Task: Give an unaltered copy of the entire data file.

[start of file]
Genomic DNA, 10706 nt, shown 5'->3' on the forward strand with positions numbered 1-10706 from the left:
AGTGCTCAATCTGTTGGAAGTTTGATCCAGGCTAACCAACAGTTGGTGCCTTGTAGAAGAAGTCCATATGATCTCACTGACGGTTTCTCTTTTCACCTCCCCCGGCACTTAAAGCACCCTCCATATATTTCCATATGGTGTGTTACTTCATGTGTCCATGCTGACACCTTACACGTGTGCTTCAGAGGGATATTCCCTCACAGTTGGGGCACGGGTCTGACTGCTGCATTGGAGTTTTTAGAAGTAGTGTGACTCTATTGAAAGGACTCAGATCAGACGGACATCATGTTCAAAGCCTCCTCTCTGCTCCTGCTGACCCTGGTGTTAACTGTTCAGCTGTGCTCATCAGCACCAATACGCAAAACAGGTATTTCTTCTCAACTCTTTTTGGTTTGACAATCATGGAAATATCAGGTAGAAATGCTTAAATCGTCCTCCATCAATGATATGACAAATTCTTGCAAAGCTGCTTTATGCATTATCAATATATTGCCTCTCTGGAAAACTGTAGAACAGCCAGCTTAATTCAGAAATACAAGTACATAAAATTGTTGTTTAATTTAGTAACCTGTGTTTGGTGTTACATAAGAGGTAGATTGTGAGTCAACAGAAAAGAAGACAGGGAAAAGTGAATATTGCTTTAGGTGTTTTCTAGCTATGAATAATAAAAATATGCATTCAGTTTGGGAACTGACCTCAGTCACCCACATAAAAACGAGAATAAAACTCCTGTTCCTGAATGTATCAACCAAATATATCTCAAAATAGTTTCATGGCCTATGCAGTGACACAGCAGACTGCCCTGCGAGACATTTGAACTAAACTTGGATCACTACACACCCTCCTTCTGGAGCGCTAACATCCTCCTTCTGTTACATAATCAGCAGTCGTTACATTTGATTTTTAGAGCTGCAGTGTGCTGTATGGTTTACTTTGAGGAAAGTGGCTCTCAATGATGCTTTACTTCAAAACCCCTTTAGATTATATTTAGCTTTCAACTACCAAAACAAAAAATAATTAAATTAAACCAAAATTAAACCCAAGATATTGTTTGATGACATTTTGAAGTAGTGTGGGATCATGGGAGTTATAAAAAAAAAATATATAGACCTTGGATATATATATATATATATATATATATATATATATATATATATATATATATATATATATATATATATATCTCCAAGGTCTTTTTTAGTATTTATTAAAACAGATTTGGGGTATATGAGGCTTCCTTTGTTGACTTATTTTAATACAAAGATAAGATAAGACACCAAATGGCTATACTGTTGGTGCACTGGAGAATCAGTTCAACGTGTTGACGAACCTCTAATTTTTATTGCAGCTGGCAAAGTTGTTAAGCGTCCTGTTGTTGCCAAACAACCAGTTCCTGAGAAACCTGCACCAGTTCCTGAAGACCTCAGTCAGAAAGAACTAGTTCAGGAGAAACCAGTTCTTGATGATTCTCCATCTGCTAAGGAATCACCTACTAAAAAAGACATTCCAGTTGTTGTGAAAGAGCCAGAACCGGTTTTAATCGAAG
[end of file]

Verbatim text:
Genomic DNA, 10706 nt, shown 5'->3' on the forward strand with positions numbered 1-10706 from the left:
AGTGCTCAATCTGTTGGAAGTTTGATCCAGGCTAACCAACAGTTGGTGCCTTGTAGAAGAAGTCCATATGATCTCACTGACGGTTTCTCTTTTCACCTCCCCCGGCACTTAAAGCACCCTCCATATATTTCCATATGGTGTGTTACTTCATGTGTCCATGCTGACACCTTACACGTGTGCTTCAGAGGGATATTCCCTCACAGTTGGGGCACGGGTCTGACTGCTGCATTGGAGTTTTTAGAAGTAGTGTGACTCTATTGAAAGGACTCAGATCAGACGGACATCATGTTCAAAGCCTCCTCTCTGCTCCTGCTGACCCTGGTGTTAACTGTTCAGCTGTGCTCATCAGCACCAATACGCAAAACAGGTATTTCTTCTCAACTCTTTTTGGTTTGACAATCATGGAAATATCAGGTAGAAATGCTTAAATCGTCCTCCATCAATGATATGACAAATTCTTGCAAAGCTGCTTTATGCATTATCAATATATTGCCTCTCTGGAAAACTGTAGAACAGCCAGCTTAATTCAGAAATACAAGTACATAAAATTGTTGTTTAATTTAGTAACCTGTGTTTGGTGTTACATAAGAGGTAGATTGTGAGTCAACAGAAAAGAAGACAGGGAAAAGTGAATATTGCTTTAGGTGTTTTCTAGCTATGAATAATAAAAATATGCATTCAGTTTGGGAACTGACCTCAGTCACCCACATAAAAACGAGAATAAAACTCCTGTTCCTGAATGTATCAACCAAATATATCTCAAAATAGTTTCATGGCCTATGCAGTGACACAGCAGACTGCCCTGCGAGACATTTGAACTAAACTTGGATCACTACACACCCTCCTTCTGGAGCGCTAACATCCTCCTTCTGTTACATAATCAGCAGTCGTTACATTTGATTTTTAGAGCTGCAGTGTGCTGTATGGTTTACTTTGAGGAAAGTGGCTCTCAATGATGCTTTACTTCAAAACCCCTTTAGATTATATTTAGCTTTCAACTACCAAAACAAAAAATAATTAAATTAAACCAAAATTAAACCCAAGATATTGTTTGATGACATTTTGAAGTAGTGTGGGATCATGGGAGTTATAAAAAAAAAATATATAGACCTTGGATATATATATATATATATATATATATATATATATATATATATATATATATATATATATATATATATATCTCCAAGGTCTTTTTTAGTATTTATTAAAACAGATTTGGGGTATATGAGGCTTCCTTTGTTGACTTATTTTAATACAAAGATAAGATAAGACACCAAATGGCTATACTGTTGGTGCACTGGAGAATCAGTTCAACGTGTTGACGAACCTCTAATTTTTATTGCAGCTGGCAAAGTTGTTAAGCGTCCTGTTGTTGCCAAACAACCAGTTCCTGAGAAACCTGCACCAGTTCCTGAAGACCTCAGTCAGAAAGAACTAGTTCAGGAGAAACCAGTTCTTGATGATTCTCCATCTGCTAAGGAATCACCTACTAAAAAAGACATTCCAGTTGTTGTGAAAGAGCCAGAACCGGTTTTAATCGAAG